Postal service began Sept. 1, 1879. George H. Wilson was the first postmaster being replaced Nov. 9, 1880, by W.E. Vanlandingham.
The first school was erected about 1880. By 1901 it was a one-room school with Z.L. Anderson as the teacher at $32.50 per month. This school's revenues were provided by a five-mill school tax. In 1902, J.H. Downs accepted the school. In 1905 another room was added and two additional teachers were employed to instruct 153 pupils.
By 1911 the school district was able to erect a three-room school building for three teachers and 300 students. An auditorium was erected in 1919 with a home economics building, and an agricultural Smith-Hughes department was added in 1922.
The ladies Community Club furnished the home economics room, while the men if the community assisted the Vilonia young men in erecting a workshop for their agricultural instruction.
Maintaining a 12-grade school, the Vilonia district until 1929 never floated a bond issue, for the school patrons preferred to make private contributions over and above the school tax mileage.
A survey dated March 14, 1932, revealed that recent efforts to consolidate the school district were effective. From the Vilonia records the district income for 1931-32 was $9,344, while the year of 1928-1929 it had been only $9,185.80. The savings of teachers' salaries, however, was enough to take care of new transportation costs with the same number of employees. Previously only a third of the area students could attend high school. By, 1932m using a bus, they could reach a high school in the Vilonia district. In addition, school was one month longer than before.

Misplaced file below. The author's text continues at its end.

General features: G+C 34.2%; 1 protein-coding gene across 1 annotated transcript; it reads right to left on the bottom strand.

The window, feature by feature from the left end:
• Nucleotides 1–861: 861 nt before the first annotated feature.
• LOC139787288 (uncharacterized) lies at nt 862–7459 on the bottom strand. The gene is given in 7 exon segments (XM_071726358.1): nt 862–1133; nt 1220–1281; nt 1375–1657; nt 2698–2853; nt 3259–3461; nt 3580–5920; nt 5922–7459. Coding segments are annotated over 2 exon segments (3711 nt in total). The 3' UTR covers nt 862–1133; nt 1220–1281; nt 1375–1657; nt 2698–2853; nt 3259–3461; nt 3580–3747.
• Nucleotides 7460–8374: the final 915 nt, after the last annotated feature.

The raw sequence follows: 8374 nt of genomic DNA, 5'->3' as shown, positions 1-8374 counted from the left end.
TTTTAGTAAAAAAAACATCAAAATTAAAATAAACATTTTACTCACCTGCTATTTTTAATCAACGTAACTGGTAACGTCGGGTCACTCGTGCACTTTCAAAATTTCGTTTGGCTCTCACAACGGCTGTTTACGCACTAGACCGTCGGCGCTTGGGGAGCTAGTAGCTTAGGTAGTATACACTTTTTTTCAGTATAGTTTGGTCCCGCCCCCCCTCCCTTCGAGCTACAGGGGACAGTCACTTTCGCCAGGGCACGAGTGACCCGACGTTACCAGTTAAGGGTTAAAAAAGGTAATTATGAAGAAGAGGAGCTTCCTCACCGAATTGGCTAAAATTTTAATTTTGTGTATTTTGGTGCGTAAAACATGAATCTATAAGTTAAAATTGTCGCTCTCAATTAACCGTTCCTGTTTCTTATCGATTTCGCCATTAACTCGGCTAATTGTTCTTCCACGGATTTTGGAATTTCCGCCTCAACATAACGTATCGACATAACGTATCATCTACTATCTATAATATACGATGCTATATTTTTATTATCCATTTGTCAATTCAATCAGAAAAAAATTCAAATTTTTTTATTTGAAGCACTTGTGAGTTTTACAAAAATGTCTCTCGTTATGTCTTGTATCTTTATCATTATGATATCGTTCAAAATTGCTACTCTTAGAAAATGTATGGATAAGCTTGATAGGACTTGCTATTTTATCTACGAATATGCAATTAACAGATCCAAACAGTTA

Of course, Vilonia fell heir to a bad debt expense of some of the smaller schools in this consolidation. Of other district debts, $1,550 had to be paid off, but this was done without any increase of taxation.
Jan. 9, 1942, the $20,000 Vilonia brick school building which housed all 12 grades burned to the ground. The buildings have been replaced in the interval and beautiful new buildings now grace the Vilonia system's campus.
There are at present many small stores lining both sides of the highway which divides Vilonia in half. With the paving of the new Conway-Vilonia highway, in 1922, the benefits were immediate.